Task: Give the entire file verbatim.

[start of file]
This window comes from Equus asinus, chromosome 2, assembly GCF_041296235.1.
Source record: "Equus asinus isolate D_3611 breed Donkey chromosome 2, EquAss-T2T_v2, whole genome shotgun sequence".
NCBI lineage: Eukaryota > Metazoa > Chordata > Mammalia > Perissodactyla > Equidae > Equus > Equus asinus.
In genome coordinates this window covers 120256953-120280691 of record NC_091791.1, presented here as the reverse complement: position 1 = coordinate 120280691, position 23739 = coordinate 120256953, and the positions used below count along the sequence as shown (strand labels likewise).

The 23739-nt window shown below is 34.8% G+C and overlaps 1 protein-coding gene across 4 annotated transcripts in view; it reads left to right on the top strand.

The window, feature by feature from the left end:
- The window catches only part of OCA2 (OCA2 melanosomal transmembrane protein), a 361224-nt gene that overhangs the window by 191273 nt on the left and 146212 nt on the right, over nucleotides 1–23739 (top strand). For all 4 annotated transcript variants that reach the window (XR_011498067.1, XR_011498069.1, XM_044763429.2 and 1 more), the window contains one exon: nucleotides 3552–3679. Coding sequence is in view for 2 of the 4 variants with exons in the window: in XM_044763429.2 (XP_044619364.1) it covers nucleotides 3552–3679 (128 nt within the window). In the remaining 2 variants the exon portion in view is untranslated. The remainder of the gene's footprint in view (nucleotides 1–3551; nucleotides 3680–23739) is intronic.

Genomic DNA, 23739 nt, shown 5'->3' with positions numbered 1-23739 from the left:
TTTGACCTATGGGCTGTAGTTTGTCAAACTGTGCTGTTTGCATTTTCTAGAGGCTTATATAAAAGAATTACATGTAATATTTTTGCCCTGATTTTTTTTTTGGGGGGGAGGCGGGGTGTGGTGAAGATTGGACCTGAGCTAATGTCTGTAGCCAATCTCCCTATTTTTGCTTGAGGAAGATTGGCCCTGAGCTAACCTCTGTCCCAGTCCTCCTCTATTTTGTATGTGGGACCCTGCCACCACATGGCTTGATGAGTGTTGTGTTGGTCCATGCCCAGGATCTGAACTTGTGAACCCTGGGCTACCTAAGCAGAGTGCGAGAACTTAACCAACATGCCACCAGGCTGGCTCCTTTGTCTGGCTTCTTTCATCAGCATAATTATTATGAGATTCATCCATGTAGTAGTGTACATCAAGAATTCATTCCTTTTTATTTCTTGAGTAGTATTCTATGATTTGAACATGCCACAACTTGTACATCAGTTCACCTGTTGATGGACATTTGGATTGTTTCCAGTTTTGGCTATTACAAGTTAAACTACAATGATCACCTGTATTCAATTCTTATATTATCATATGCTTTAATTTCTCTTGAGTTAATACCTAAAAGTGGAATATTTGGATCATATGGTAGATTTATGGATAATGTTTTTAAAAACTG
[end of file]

This window comes from Equus asinus, chromosome 2, assembly GCF_041296235.1.
Source record: "Equus asinus isolate D_3611 breed Donkey chromosome 2, EquAss-T2T_v2, whole genome shotgun sequence".
NCBI lineage: Eukaryota > Metazoa > Chordata > Mammalia > Perissodactyla > Equidae > Equus > Equus asinus.
In genome coordinates this window covers 120256953-120280691 of record NC_091791.1, presented here as the reverse complement: position 1 = coordinate 120280691, position 23739 = coordinate 120256953, and the positions used below count along the sequence as shown (strand labels likewise).

The 23739-nt window shown below is 34.8% G+C and overlaps 1 protein-coding gene across 4 annotated transcripts in view; it reads left to right on the top strand.

The window, feature by feature from the left end:
- The window catches only part of OCA2 (OCA2 melanosomal transmembrane protein), a 361224-nt gene that overhangs the window by 191273 nt on the left and 146212 nt on the right, over nucleotides 1–23739 (top strand). For all 4 annotated transcript variants that reach the window (XR_011498067.1, XR_011498069.1, XM_044763429.2 and 1 more), the window contains one exon: nucleotides 3552–3679. Coding sequence is in view for 2 of the 4 variants with exons in the window: in XM_044763429.2 (XP_044619364.1) it covers nucleotides 3552–3679 (128 nt within the window). In the remaining 2 variants the exon portion in view is untranslated. The remainder of the gene's footprint in view (nucleotides 1–3551; nucleotides 3680–23739) is intronic.

Genomic DNA, 23739 nt, shown 5'->3' with positions numbered 1-23739 from the left:
TTTGACCTATGGGCTGTAGTTTGTCAAACTGTGCTGTTTGCATTTTCTAGAGGCTTATATAAAAGAATTACATGTAATATTTTTGCCCTGATTTTTTTTTTGGGGGGGAGGCGGGGTGTGGTGAAGATTGGACCTGAGCTAATGTCTGTAGCCAATCTCCCTATTTTTGCTTGAGGAAGATTGGCCCTGAGCTAACCTCTGTCCCAGTCCTCCTCTATTTTGTATGTGGGACCCTGCCACCACATGGCTTGATGAGTGTTGTGTTGGTCCATGCCCAGGATCTGAACTTGTGAACCCTGGGCTACCTAAGCAGAGTGCGAGAACTTAACCAACATGCCACCAGGCTGGCTCCTTTGTCTGGCTTCTTTCATCAGCATAATTATTATGAGATTCATCCATGTAGTAGTGTACATCAAGAATTCATTCCTTTTTATTTCTTGAGTAGTATTCTATGATTTGAACATGCCACAACTTGTACATCAGTTCACCTGTTGATGGACATTTGGATTGTTTCCAGTTTTGGCTATTACAAGTTAAACTACAATGATCACCTGTATTCAATTCTTATATTATCATATGCTTTAATTTCTCTTGAGTTAATACCTAAAAGTGGAATATTTGGATCATATGGTAGATTTATGGATAATGTTTTTAAAAACTG